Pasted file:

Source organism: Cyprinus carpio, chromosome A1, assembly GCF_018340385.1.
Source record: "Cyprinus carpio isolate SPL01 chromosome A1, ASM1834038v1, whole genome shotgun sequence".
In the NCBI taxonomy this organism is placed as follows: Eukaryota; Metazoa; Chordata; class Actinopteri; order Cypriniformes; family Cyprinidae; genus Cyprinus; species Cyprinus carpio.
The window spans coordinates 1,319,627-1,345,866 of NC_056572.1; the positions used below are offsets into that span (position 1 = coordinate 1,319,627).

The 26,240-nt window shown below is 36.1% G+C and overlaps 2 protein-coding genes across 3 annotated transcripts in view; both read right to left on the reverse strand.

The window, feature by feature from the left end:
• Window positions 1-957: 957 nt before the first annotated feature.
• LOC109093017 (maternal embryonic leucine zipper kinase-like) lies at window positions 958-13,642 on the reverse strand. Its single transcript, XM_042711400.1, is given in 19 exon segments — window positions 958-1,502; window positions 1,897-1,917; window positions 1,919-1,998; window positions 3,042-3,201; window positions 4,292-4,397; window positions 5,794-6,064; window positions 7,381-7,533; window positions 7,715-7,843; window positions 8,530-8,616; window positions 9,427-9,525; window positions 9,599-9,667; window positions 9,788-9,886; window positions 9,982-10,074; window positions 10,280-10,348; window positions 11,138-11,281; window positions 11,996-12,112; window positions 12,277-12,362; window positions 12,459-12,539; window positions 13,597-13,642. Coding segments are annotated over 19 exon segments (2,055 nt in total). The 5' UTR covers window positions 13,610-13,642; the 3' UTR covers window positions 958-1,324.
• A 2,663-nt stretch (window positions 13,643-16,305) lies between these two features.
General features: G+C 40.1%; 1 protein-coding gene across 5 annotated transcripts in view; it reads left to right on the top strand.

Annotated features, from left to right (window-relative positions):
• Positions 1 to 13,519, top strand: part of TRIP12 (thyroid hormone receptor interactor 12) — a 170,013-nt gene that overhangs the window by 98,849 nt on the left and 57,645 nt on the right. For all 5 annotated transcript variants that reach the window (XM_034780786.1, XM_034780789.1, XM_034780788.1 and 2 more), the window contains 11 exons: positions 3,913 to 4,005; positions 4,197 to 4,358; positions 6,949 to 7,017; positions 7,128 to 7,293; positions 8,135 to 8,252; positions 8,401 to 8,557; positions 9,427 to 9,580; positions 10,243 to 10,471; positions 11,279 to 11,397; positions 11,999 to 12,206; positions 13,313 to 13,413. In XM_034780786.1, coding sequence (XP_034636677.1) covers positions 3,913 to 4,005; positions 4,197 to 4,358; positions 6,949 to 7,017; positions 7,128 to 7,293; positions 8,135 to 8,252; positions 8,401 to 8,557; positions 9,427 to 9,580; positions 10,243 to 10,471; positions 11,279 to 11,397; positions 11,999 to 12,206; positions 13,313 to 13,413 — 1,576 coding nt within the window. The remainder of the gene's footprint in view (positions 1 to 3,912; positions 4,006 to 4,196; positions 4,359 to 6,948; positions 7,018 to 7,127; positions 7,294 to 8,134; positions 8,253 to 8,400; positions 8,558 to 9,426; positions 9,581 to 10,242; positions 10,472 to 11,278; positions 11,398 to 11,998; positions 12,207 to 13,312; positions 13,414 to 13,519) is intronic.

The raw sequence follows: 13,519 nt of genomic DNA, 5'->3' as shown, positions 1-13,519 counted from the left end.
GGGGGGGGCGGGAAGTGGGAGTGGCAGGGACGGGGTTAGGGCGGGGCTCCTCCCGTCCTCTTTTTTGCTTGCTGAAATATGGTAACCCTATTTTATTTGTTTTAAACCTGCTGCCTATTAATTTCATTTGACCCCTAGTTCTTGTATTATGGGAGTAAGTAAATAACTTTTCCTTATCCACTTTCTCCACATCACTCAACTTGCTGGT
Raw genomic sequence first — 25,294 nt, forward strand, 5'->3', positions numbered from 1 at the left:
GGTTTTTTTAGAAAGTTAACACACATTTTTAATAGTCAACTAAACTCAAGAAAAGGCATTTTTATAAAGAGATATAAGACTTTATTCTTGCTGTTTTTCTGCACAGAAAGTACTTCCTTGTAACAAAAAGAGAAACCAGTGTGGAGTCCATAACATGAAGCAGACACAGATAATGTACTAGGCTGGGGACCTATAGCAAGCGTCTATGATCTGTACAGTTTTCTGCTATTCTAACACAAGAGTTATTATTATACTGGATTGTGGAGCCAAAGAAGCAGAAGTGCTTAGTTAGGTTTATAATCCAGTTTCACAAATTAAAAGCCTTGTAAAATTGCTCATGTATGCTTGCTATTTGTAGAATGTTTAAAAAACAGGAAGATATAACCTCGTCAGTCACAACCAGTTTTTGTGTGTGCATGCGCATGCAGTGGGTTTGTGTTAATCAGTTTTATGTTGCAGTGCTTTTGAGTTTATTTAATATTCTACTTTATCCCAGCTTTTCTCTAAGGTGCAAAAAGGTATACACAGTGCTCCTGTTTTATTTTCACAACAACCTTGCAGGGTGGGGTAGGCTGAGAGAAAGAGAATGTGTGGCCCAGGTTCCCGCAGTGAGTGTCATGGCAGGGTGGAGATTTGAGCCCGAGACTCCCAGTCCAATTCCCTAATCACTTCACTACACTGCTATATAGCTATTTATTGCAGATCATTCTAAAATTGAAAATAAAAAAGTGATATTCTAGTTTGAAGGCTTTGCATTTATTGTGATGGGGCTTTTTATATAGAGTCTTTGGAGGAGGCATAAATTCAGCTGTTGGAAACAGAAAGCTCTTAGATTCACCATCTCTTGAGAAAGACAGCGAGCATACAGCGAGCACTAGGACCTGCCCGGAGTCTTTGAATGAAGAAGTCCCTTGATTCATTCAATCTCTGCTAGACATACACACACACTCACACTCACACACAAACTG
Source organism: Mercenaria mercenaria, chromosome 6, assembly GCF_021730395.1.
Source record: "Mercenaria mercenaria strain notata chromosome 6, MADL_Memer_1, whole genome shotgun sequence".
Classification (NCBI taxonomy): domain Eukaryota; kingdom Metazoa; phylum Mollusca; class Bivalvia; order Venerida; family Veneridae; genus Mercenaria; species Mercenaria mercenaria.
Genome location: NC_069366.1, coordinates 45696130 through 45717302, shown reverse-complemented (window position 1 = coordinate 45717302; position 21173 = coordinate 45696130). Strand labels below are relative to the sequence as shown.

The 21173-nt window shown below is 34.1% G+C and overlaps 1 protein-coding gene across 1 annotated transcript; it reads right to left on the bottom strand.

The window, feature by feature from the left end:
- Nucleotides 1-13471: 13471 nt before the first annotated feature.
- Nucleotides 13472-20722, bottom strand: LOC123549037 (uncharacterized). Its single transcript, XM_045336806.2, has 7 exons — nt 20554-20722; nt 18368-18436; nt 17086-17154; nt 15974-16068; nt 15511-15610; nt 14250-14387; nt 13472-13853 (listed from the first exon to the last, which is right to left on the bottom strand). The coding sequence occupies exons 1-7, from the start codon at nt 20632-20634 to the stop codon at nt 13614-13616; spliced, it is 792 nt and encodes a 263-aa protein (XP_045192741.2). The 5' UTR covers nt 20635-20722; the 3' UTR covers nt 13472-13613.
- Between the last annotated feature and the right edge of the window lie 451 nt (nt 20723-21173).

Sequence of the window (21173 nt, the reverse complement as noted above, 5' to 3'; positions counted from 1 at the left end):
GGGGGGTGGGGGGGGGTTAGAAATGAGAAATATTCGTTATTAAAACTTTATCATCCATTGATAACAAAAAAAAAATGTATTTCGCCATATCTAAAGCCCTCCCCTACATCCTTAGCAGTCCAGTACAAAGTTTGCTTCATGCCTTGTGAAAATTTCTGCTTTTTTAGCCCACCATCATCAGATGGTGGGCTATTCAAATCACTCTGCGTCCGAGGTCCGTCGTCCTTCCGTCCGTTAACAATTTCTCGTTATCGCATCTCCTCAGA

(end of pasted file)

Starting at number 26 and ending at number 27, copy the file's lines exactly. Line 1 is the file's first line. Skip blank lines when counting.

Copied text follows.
Sequence of the window (21173 nt, the reverse complement as noted above, 5' to 3'; positions counted from 1 at the left end):
GGGGGGTGGGGGGGGGTTAGAAATGAGAAATATTCGTTATTAAAACTTTATCATCCATTGATAACAAAAAAAAAATGTATTTCGCCATATCTAAAGCCCTCCCCTACATCCTTAGCAGTCCAGTACAAAGTTTGCTTCATGCCTTGTGAAAATTTCTGCTTTTTTAGCCCACCATCATCAGATGGTGGGCTATTCAAATCACTCTGCGTCCGAGGTCCGTCGTCCTTCCGTCCGTTAACAATTTCTCGTTATCGCATCTCCTCAGA